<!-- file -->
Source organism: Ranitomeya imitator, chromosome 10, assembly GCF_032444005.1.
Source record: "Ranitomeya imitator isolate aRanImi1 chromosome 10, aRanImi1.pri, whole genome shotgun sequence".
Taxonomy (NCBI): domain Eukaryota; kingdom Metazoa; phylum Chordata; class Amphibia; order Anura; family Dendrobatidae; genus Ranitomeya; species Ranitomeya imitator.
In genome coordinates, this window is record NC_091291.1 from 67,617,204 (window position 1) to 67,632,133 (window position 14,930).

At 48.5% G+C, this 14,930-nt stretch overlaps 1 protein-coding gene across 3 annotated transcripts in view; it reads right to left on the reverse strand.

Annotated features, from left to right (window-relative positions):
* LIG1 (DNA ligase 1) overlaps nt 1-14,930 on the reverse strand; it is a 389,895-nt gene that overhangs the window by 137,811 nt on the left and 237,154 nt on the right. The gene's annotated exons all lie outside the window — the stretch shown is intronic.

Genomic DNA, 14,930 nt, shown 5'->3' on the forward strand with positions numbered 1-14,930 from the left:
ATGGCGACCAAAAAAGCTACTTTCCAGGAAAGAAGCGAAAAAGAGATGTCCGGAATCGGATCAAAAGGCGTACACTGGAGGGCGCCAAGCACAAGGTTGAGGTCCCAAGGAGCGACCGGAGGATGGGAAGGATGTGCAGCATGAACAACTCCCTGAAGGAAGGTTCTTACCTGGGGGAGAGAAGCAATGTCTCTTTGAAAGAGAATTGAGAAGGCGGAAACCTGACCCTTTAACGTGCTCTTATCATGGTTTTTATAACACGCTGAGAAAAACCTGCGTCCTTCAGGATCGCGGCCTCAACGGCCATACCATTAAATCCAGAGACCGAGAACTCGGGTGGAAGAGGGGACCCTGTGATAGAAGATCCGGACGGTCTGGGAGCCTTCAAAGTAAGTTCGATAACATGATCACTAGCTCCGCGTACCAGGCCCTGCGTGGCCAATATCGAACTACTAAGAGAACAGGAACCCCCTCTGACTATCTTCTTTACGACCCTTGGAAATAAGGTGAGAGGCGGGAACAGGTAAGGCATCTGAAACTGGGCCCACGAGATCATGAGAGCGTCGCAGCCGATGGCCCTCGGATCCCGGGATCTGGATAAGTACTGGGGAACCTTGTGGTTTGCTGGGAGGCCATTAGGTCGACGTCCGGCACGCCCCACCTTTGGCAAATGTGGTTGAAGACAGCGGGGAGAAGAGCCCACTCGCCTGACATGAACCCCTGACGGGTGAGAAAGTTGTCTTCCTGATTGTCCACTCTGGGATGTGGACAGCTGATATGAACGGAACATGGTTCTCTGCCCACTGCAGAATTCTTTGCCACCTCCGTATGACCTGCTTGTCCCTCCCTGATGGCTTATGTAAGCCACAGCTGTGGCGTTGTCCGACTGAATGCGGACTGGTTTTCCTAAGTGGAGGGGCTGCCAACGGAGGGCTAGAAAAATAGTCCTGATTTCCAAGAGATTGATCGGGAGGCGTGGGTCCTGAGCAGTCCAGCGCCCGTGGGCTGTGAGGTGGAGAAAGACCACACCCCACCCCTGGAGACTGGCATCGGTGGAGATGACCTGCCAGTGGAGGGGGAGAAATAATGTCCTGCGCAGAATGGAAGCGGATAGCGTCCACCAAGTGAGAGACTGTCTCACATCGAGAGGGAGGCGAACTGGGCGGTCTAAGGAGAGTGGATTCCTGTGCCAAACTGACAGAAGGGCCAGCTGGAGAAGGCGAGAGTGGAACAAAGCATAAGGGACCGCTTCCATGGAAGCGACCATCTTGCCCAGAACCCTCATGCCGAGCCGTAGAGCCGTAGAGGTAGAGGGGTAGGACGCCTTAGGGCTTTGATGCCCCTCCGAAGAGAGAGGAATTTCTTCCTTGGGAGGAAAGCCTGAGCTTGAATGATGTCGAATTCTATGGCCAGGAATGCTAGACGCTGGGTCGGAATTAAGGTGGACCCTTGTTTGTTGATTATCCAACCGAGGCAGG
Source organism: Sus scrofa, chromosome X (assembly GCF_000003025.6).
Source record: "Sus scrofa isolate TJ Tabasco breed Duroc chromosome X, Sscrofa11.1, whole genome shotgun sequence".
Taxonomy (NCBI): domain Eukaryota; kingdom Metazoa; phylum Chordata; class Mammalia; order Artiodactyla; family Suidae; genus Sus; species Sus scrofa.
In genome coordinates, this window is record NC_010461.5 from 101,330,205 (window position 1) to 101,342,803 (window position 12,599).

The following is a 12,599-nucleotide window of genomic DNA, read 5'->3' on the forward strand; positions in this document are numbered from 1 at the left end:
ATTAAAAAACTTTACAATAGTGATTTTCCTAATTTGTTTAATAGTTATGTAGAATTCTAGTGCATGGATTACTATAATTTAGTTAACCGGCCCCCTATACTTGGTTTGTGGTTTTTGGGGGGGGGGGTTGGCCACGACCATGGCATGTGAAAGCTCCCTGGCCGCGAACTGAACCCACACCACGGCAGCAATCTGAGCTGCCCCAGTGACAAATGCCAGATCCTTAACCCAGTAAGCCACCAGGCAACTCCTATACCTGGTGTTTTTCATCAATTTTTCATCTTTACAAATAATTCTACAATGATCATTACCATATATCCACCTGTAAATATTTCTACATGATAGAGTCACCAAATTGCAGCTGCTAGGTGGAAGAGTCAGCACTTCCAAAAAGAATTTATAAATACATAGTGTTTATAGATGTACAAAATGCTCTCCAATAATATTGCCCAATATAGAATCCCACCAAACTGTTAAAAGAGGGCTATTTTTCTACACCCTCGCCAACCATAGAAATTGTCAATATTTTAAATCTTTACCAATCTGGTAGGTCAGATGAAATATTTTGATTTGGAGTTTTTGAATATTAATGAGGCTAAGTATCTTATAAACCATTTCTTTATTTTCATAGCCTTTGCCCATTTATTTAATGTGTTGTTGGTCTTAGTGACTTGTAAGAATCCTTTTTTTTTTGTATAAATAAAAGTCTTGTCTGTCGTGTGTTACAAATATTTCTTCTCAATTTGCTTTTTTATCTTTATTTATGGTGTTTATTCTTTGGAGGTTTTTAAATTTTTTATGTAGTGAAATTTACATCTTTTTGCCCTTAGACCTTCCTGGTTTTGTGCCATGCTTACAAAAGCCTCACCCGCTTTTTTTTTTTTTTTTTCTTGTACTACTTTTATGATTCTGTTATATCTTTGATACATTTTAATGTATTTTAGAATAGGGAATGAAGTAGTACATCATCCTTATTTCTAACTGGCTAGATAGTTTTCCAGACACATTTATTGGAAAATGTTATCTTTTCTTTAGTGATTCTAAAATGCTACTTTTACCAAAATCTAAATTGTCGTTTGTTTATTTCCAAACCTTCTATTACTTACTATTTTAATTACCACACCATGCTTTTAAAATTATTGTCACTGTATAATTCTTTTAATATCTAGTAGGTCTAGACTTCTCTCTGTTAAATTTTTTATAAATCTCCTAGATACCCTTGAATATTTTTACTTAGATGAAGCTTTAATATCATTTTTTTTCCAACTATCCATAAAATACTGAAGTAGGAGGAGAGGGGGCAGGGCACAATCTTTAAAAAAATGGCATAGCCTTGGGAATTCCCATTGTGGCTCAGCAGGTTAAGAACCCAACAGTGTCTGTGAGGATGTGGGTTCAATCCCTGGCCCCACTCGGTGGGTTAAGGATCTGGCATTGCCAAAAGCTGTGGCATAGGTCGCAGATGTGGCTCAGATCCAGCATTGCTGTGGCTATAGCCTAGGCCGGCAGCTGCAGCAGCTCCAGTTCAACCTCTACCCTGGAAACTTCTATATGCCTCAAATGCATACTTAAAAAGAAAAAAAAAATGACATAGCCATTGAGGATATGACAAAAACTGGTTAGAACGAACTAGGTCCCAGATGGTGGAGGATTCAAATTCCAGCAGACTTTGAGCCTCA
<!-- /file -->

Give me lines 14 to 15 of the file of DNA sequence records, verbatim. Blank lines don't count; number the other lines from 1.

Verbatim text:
The following is a 12,599-nucleotide window of genomic DNA, read 5'->3' on the forward strand; positions in this document are numbered from 1 at the left end:
ATTAAAAAACTTTACAATAGTGATTTTCCTAATTTGTTTAATAGTTATGTAGAATTCTAGTGCATGGATTACTATAATTTAGTTAACCGGCCCCCTATACTTGGTTTGTGGTTTTTGGGGGGGGGGGTTGGCCACGACCATGGCATGTGAAAGCTCCCTGGCCGCGAACTGAACCCACACCACGGCAGCAATCTGAGCTGCCCCAGTGACAAATGCCAGATCCTTAACCCAGTAAGCCACCAGGCAACTCCTATACCTGGTGTTTTTCATCAATTTTTCATCTTTACAAATAATTCTACAATGATCATTACCATATATCCACCTGTAAATATTTCTACATGATAGAGTCACCAAATTGCAGCTGCTAGGTGGAAGAGTCAGCACTTCCAAAAAGAATTTATAAATACATAGTGTTTATAGATGTACAAAATGCTCTCCAATAATATTGCCCAATATAGAATCCCACCAAACTGTTAAAAGAGGGCTATTTTTCTACACCCTCGCCAACCATAGAAATTGTCAATATTTTAAATCTTTACCAATCTGGTAGGTCAGATGAAATATTTTGATTTGGAGTTTTTGAATATTAATGAGGCTAAGTATCTTATAAACCATTTCTTTATTTTCATAGCCTTTGCCCATTTATTTAATGTGTTGTTGGTCTTAGTGACTTGTAAGAATCCTTTTTTTTTTGTATAAATAAAAGTCTTGTCTGTCGTGTGTTACAAATATTTCTTCTCAATTTGCTTTTTTATCTTTATTTATGGTGTTTATTCTTTGGAGGTTTTTAAATTTTTTATGTAGTGAAATTTACATCTTTTTGCCCTTAGACCTTCCTGGTTTTGTGCCATGCTTACAAAAGCCTCACCCGCTTTTTTTTTTTTTTTTTCTTGTACTACTTTTATGATTCTGTTATATCTTTGATACATTTTAATGTATTTTAGAATAGGGAATGAAGTAGTACATCATCCTTATTTCTAACTGGCTAGATAGTTTTCCAGACACATTTATTGGAAAATGTTATCTTTTCTTTAGTGATTCTAAAATGCTACTTTTACCAAAATCTAAATTGTCGTTTGTTTATTTCCAAACCTTCTATTACTTACTATTTTAATTACCACACCATGCTTTTAAAATTATTGTCACTGTATAATTCTTTTAATATCTAGTAGGTCTAGACTTCTCTCTGTTAAATTTTTTATAAATCTCCTAGATACCCTTGAATATTTTTACTTAGATGAAGCTTTAATATCATTTTTTTTCCAACTATCCATAAAATACTGAAGTAGGAGGAGAGGGGGCAGGGCACAATCTTTAAAAAAATGGCATAGCCTTGGGAATTCCCATTGTGGCTCAGCAGGTTAAGAACCCAACAGTGTCTGTGAGGATGTGGGTTCAATCCCTGGCCCCACTCGGTGGGTTAAGGATCTGGCATTGCCAAAAGCTGTGGCATAGGTCGCAGATGTGGCTCAGATCCAGCATTGCTGTGGCTATAGCCTAGGCCGGCAGCTGCAGCAGCTCCAGTTCAACCTCTACCCTGGAAACTTCTATATGCCTCAAATGCATACTTAAAAAGAAAAAAAAAATGACATAGCCATTGAGGATATGACAAAAACTGGTTAGAACGAACTAGGTCCCAGATGGTGGAGGATTCAAATTCCAGCAGACTTTGAGCCTCA